Another module could explore the teaching of the text through meditation. Bhante introduced the Contemplation of the Root Verses of the Six Bardos as one of five key vipasyana practices. The Contemplation of the Six Elements too is highly relevant to the text, as well as the contemplation of the Mandala of the Five Jinas. 

This particular teaching lends itself especially to ritual exploration, since the text itself is a liturgy, and ritual might also be explored through performance and the arts.

Another module could examine modern research on near-death and out of the body experiences, at accounts of death and what happens after it in other religious and non-religious traditions. Another will look at how to help people who are dying and to consider what the perspective of the text brings to life and our own experience now.

Training for Young People

How we and future generations will hand Sangharakshita’s legacy on to further generations, in a way that is vital and relevant, will occupy our creative energies for years to come, and this will be a new emphasis in Adhisthana’s programme. In collaboration with the European Chairs’ Assembly, Ksantikara, the European Young Buddhist Coordinator, has moved here, to spearhead this significant strand of Adhisthana’s work.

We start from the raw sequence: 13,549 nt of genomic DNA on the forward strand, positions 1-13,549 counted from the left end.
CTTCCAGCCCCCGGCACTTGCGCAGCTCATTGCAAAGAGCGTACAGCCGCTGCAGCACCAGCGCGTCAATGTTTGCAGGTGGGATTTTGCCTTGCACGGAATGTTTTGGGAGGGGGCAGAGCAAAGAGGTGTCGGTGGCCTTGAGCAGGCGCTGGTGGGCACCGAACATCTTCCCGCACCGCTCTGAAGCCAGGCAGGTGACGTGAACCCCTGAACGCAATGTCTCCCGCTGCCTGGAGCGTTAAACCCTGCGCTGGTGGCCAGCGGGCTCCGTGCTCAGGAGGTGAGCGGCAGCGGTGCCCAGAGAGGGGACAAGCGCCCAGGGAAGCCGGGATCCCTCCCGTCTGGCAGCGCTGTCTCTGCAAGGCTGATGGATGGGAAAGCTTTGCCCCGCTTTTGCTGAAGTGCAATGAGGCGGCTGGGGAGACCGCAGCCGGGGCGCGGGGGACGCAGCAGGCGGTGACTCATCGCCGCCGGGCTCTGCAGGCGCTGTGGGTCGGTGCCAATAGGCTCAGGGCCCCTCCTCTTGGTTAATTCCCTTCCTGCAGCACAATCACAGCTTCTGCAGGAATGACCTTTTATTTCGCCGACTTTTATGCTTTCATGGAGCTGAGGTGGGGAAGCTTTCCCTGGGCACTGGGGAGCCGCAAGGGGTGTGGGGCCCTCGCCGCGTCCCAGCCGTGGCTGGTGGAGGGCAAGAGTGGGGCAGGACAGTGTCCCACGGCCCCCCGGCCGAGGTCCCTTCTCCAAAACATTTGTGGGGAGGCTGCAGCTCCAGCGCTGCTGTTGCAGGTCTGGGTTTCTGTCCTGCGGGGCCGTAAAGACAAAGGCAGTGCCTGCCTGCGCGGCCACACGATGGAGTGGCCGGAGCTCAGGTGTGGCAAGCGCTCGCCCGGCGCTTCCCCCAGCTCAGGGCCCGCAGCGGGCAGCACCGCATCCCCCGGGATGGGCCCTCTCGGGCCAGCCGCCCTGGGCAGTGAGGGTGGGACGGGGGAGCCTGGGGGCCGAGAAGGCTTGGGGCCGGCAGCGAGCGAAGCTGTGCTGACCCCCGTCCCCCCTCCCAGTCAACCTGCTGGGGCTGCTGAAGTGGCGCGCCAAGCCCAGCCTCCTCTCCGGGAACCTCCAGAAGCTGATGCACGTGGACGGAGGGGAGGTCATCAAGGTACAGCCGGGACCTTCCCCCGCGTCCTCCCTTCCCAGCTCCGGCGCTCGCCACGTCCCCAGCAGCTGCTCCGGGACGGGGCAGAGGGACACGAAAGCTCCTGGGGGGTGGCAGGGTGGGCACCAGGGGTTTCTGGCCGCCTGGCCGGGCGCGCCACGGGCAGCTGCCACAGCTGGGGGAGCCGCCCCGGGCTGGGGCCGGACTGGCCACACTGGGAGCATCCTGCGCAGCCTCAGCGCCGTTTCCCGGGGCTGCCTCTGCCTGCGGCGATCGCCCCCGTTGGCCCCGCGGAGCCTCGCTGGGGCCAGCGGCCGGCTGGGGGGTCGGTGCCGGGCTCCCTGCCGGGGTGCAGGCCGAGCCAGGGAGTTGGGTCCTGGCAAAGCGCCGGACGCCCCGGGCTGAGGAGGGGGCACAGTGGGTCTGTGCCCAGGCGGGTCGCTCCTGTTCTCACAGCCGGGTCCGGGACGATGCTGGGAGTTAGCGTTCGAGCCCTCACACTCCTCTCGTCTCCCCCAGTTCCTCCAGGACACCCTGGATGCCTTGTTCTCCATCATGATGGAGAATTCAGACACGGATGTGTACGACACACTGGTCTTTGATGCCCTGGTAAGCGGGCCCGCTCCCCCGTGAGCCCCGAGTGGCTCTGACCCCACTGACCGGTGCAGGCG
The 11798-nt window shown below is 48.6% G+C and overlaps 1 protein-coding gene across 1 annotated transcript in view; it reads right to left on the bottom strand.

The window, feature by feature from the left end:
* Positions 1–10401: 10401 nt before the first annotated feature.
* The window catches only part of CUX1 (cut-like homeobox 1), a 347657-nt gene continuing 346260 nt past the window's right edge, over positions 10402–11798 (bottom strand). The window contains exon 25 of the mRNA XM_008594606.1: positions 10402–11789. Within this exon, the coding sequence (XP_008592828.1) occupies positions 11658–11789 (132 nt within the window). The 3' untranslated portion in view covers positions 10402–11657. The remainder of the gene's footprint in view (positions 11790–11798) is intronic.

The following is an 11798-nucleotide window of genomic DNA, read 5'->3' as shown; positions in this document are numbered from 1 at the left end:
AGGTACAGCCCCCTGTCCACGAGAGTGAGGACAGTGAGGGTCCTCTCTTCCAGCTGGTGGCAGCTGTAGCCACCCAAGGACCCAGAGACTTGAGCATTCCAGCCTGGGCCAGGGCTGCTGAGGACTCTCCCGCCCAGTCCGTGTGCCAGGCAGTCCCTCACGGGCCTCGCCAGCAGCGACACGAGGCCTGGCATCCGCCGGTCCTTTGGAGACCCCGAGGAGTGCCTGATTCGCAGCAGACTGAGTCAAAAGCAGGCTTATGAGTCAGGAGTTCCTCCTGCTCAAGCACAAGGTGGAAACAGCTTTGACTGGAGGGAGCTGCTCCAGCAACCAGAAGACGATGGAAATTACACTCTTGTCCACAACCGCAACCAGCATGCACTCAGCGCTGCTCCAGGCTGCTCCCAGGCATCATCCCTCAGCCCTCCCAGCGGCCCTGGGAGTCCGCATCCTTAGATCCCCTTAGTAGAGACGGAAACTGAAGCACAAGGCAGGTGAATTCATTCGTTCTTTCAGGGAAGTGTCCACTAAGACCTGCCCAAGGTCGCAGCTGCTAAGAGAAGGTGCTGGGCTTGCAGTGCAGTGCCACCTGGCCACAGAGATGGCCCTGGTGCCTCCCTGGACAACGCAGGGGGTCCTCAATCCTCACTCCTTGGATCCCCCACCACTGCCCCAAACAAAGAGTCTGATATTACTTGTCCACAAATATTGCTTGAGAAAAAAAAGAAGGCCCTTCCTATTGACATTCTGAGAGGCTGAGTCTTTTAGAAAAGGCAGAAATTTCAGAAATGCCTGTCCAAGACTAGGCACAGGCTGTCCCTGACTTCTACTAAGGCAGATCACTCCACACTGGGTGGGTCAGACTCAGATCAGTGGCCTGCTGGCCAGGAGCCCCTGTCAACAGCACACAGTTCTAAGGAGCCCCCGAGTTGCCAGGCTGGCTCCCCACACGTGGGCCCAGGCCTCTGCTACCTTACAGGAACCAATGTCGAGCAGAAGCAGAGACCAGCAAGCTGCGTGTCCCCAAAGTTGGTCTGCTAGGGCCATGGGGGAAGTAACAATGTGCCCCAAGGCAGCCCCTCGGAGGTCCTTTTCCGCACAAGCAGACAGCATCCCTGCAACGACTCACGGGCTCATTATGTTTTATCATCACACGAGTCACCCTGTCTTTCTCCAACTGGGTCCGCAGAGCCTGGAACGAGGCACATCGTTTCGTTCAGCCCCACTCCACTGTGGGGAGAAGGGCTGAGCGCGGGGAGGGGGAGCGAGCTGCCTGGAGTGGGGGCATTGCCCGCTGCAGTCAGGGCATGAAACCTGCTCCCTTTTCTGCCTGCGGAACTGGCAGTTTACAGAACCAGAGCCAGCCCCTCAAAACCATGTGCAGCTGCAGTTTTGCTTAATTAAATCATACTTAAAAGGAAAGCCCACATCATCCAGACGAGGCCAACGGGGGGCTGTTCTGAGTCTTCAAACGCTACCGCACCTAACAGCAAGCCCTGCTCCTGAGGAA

See what’s currently on offer

A Strong Online Presence

We won’t always have the opportunity to visit Adhisthana itself. The extraordinary circumstances of 2020 made us much more aware of the need for effective online teaching, and the possibilities that it opens up for reaching a much wider and more international audience.

Technology has also made translation and subtitling easier, making it more practical for our events to reach beyond the English speaking Sangha.

We want to develop this online teaching and make it an integral part of Adhisthana’s events, to make the excellent teaching here as accessible as possible for the Order and Movement internationally.

Our online offerings for 2021 will be expanded over the coming months.

The Adhisthana Teaching Community

These events will be taught by some of Triratna’s most experienced Dharma teachers. As well as those who are part of the residential community at Adhisthana, there are many others from every part of the world where Triratna is active, from the Americas to New Zealand.

As well as leading retreats and teaching at Adhisthana, the Teaching Community will meet to study and practise together, deepening and sharing their understanding of the Dharma as communicated through Sangharakshita’s teaching, and helping us unfold the vision of Adhisthana.

This experienced team makes it possible for those who have not studied with Bhante to study and practice closely with those who have, so that the distinctive spirit and character of his teaching is passed on.

The Dharma Team

The Dharma Team is part of the community living at Adhisthana, whose main responsibility is the spirit, direction, and vision of this important aspect of Adhisthana’s work.

The team is currently Saddhanandi, Dhammarati, Saddhaloka, Shubhavyuha and James. Subhuti has been an integral part of the team in developing the vision and direction of the project. Ratnaghosa will join us in the summer of 2021, and we hope others will join us soon.

The team has been receiving invaluable help from the Sikkha Project in this work.